On-line version ISSN 2413-3051
J. energy South. Afr. vol.25 n.4 Cape Town Nov. 2014
Vaibhav JainI; Gulshan SachdevaII; Surendra S KachhwahaIII
IDepartment of Mechanical and Automation Engineering, MAIT, Delhi, India
IIDepartment of Mechanical Engineering, NIT, Kurukshetra, India
IIISchool of Technology, Department of Mechanical Engineering, PDPU, Gandhinagar, India
In a present study, the performance of a vapour compression-absorption cascaded refrigeration system (CRS) under fouled conditions was analysed. The main effect of fouling is to decrease the effectiveness of the heat exchanger. Thus, the overall conductance (UA) of the heat exchanger is decreased. Hence, another interpretation of fouling is to reduce the effective size of the heat exchanger. In the present work, the percentage decrease in the overall conductance value (UA) of evaporator and condenser due to their fouling is varied from 0 to 50% and its consequences on various aspects of CRS are generated to ascertain any possible patterns. The detailed first law analysis reveals that for a clean evaporator and condenser, the electricity consumption is 67.5% less than vapour compression system (VCS) for the same cooling capacity. CRS is able to save only 61.3% of electrical energy when evaporator and condenser conductance is reduced by 50% due to fouling. Evaporator and condenser fouling decreased the COP and rational efficiency of the system by 4.7% and 10.5% respectively. It is also important to note that irreversibility in the evaporator and condenser is increased by 42.4% and 62.1% respectively, when their individual performance is degraded by 50% due to fouling.
Keywords: fouling, vapour compression, absorption, cascaded refrigeration system, first law, second law analysis
Vapour compression refrigeration systems are commonly used in a variety of commercial and industrial applications due to their high cooling capacity at low temperature, but to run these systems, high grade energy is required. High grade energy or electrical energy is one of the major inputs for the economic development of any country. It is the basic need and backbone of human activities in all sectors (industry, agriculture, transportation, etc.). Therefore, for sustainable development, high grade energy should be conserved and the utilization of renewable sources should be encouraged. Electricity consumption in vapour compression refrigeration systems can be reduced by cascading it with a vapour absorption system (VAS) as they simultaneously use both the high and low grade energy for refrigeration. Further, non-conventional sources of energy such as solar and geothermal can also be used to supply low grade energy for this system.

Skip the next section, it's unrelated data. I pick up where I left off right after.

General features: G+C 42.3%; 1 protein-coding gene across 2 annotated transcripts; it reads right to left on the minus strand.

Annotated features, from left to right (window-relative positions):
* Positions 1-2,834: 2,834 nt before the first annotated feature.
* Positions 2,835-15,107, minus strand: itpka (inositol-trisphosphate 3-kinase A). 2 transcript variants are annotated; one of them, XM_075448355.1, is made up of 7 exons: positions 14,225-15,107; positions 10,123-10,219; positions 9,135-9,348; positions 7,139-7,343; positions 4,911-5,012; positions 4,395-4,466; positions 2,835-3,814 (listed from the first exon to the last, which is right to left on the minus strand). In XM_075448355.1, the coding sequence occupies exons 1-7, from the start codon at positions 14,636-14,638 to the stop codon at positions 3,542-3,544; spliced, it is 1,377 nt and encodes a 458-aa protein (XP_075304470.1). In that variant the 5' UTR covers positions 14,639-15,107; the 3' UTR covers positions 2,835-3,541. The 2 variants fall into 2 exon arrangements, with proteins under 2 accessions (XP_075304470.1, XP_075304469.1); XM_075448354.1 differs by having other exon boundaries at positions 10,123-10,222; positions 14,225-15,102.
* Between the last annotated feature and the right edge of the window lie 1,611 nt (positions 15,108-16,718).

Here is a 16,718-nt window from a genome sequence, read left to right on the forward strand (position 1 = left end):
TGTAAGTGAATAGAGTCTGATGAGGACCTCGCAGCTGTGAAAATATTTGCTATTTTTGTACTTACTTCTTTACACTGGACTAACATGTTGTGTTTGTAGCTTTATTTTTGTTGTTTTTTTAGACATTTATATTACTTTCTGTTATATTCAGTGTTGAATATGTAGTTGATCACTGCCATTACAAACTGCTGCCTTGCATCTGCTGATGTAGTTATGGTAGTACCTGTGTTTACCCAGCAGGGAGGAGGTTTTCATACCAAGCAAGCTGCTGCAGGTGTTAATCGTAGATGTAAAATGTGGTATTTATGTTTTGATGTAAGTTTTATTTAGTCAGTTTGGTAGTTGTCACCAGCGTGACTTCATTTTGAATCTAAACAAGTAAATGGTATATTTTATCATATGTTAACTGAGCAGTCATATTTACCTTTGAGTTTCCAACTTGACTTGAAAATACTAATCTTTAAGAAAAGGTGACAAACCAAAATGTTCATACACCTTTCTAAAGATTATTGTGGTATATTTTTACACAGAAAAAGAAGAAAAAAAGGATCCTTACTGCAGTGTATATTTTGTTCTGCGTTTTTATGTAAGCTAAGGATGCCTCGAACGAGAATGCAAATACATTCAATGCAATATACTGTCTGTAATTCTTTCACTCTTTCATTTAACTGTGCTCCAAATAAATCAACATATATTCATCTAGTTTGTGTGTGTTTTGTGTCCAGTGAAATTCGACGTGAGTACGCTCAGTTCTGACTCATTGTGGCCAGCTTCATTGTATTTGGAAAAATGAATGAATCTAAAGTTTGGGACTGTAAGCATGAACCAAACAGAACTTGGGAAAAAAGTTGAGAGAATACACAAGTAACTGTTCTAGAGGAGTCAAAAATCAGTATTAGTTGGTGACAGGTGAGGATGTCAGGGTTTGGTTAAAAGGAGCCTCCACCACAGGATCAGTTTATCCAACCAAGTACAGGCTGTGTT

Cimsit and Ozturk (2012) determined that 4851% less electrical energy is required in the cascaded refrigeration cycle as compared to the classical vapour compression refrigeration cycle. Wang et al. (2012) analysed the cascaded system using solar energy to supply heat in the generator and reported about 50% lower electricity consumption in the cascaded system. Fernandez-Seara et al. (2006) evaluated its adaptability in a cogeneration system and obtained a COP of 2.602 in the compression section. Seyfouri and Ameri (2012) showed that a cascaded system is more efficient and less energy consuming than a compression system to generate cooling at low temperature. Garimella et al. (2011) used a cascaded compression-absorption cycle for a naval ship application with a high temperature lift and observed 31% electrical energy reduction. Other researchers (Chinnappa et al., 1993; Kairouani and Nehdi, 2006) have also analysed the potential of CRS to reduce electrical energy consumption compared to conventional VCS.
Published literature reveals that the CRS is analysed without considering the fouling conditions (rust formation and deposition of fluid impurities on heat transfer surfaces). These surface deposits increase thermal resistance, which reduce heat transfer, may impede fluid flow, and increase pressure drop across the heat exchanger which drops the overall performance of heat exchanger equipment. Therefore, fouling in the heat exchanger will increase the energy consumption and/or decrease cooling capacity along with the system efficiency. The main effect of fouling is to decrease the effectiveness of the heat exchanger. Thus, the overall conductance (UA) of the heat exchanger is decreased. Hence, another interpretation of fouling is to reduce the effective size of the heat exchanger. Ali and Ismail (2008) experimentally investigated the performance of a room air conditioner considering the evaporator fouling. The COP of the system was reduced by 43.6% with 330 gm of fouling materials. Pak et al. (2005) conducted an experimental study to investigate the effects of air-side fouling on the performance of various condenser coils used in the air conditioning system and found that the pressure drop was increased by 22 to 37%, and heat transfer performance was decreased by 4 to 5% for the double row heat exchangers. Bultman et al. (1993) found that the COP of VCS was decreased by 7.6% when the air flow across the condenser was reduced by 40% for a constant speed fan. Bell and Groll (2011) experimentally observed 200% increment in air side pressure drop in a plate fin and micro channel coils while comparing clean and fouled conditions. Qureshi and Zubair (2011) developed a mathematical model to study the performance of a vapour compression refrigeration system under fouled conditions with alternative refrigerants.